* The linen ephod is a priestly garment. John the Forerunner (the babe in Elizabeth’s womb) is of priestly lineage.

St. Gregory of Palamas: . . . God marked this ever-virgin Daughter now praised by us from before the ages . . .

Theotokos 9So, in order to render the Virgin worthy of this sublime purpose, God marked this ever-virgin Daughter now praised by us, from before the ages, and from eternity, choosing Her from out of His elect.

Turn your attention then, to where this choice began. From the sons of Adam God chose the wondrous Seth, who showed himself a living heaven through his becoming behavior, and through the beauty of his virtues. That is why he was chosen, and from whom the Virgin would blossom as the divinely fitting chariot of God. She was needed to give birth and to summon the earth-born to heavenly sonship. For this reason also all the lineage of Seth were called “sons of God” (Gen. 6), because from this lineage a son of man would be born as the Son of God. The name Seth signifies a rising or resurrection, or more specifically, it signifies the Lord, Who promises and gives immortal life to all who believe in Him.

And how precisely exact is this parallel! Seth was born of Eve, as she herself said, in place of Abel, whom Cain killed through jealousy (Gen. 4:25); and Christ, the Son of the Virgin, was born for us in place of Adam, whom the author of evil also killed through jealousy. But Seth did not resurrect Abel, since he was only a type of the resurrection. But our Lord Jesus Christ resurrected Adam, since He is the very Life and the Resurrection of the earth-born, for whose sake the descendents of Seth are granted divine adoption through hope, and are called the children of God. It was because of this hope that they were called sons of God, as is evident from the one who was first called so, the successor in the choice. This was Enoch, the son of Seth, who as Moses wrote, first hoped to call on the Name of the Lord (Gen. 4:26).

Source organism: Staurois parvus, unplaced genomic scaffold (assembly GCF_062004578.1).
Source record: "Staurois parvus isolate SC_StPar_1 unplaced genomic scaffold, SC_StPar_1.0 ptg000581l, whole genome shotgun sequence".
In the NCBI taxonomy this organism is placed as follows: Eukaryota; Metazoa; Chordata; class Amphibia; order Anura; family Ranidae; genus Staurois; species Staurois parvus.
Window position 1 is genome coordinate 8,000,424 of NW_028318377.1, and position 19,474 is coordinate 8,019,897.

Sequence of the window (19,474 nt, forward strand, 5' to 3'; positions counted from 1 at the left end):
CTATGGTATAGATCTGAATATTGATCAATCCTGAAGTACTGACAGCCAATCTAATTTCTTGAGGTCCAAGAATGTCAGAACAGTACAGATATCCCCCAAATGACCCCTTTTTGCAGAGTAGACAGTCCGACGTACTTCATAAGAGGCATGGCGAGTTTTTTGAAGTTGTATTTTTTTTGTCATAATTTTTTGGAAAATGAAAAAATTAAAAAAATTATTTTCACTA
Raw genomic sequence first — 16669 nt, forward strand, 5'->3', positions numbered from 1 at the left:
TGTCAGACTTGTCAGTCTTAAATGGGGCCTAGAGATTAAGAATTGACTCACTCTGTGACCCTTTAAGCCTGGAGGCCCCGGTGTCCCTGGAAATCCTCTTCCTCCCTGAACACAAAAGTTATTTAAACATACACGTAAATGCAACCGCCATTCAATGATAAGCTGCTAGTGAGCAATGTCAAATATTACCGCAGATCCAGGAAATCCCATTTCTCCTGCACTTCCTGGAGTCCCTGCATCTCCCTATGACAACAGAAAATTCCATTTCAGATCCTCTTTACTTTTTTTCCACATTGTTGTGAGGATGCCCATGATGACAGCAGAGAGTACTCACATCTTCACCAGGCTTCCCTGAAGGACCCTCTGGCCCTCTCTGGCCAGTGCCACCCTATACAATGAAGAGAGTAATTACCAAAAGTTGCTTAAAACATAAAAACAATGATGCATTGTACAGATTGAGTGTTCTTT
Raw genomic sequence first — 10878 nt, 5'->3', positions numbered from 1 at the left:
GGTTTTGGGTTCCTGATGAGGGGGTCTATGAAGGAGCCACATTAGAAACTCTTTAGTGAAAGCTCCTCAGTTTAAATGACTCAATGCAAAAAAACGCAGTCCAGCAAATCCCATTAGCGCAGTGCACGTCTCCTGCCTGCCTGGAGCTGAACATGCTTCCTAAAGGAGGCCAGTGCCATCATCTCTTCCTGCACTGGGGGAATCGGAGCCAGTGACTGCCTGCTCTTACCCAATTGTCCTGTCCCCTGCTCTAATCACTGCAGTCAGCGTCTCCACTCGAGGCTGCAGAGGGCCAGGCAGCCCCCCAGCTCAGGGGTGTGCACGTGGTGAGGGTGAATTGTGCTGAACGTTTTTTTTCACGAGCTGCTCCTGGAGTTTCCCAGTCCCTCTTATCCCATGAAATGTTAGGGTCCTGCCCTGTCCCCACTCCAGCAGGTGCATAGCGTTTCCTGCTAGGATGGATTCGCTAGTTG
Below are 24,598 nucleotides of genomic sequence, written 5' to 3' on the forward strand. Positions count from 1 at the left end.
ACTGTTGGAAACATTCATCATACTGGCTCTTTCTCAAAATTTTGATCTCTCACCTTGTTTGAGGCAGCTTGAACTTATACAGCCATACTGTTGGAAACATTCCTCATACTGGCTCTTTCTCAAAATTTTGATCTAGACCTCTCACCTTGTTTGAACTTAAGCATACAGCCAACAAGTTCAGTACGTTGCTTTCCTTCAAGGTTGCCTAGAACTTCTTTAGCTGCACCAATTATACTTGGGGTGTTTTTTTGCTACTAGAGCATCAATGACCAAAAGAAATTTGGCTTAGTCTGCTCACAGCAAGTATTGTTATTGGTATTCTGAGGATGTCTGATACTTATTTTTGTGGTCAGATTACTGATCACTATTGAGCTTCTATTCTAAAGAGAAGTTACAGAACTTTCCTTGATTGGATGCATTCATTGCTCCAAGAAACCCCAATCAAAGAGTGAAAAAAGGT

In this manner, the choice of the future Mother of God, beginning with the very sons of Adam and proceeding through all the generations of time, through the Providence of God, passes to the Prophet-King David and the successors of his kingdom and lineage.

— St. Gregory Palamas, Excerpt from Discourse on the Feast of the Entry of the Most Holy Theotokos into the Holy of Holies

St. Cyril of Jerusalem: Your accumulated offenses do not surpass . . .

Confession 4God is loving to man, and loving in no small measure. For say not, I have committed fornication and adultery: I have done dreadful things, and not once only, but often: will He forgive? Will He grant pardon? Hear what the Psalmist says: How great is the multitude of Your goodness, O Lord!

Your accumulated offenses surpass not the multitude of God’s mercies: your wounds surpass not the great Physician’s skill. Only give yourself up in faith: tell the Physician your ailment: say thou also, like David: I said, I will confess me my sin unto the Lord: and the same shall be done in your case, which he says immediately: And you forgave the wickedness of my heart. Book Catechetical Lectures of St. Cyril of Jerusalem

+ St. Cyril of Jerusalem, 2.6, Catechetical Lectures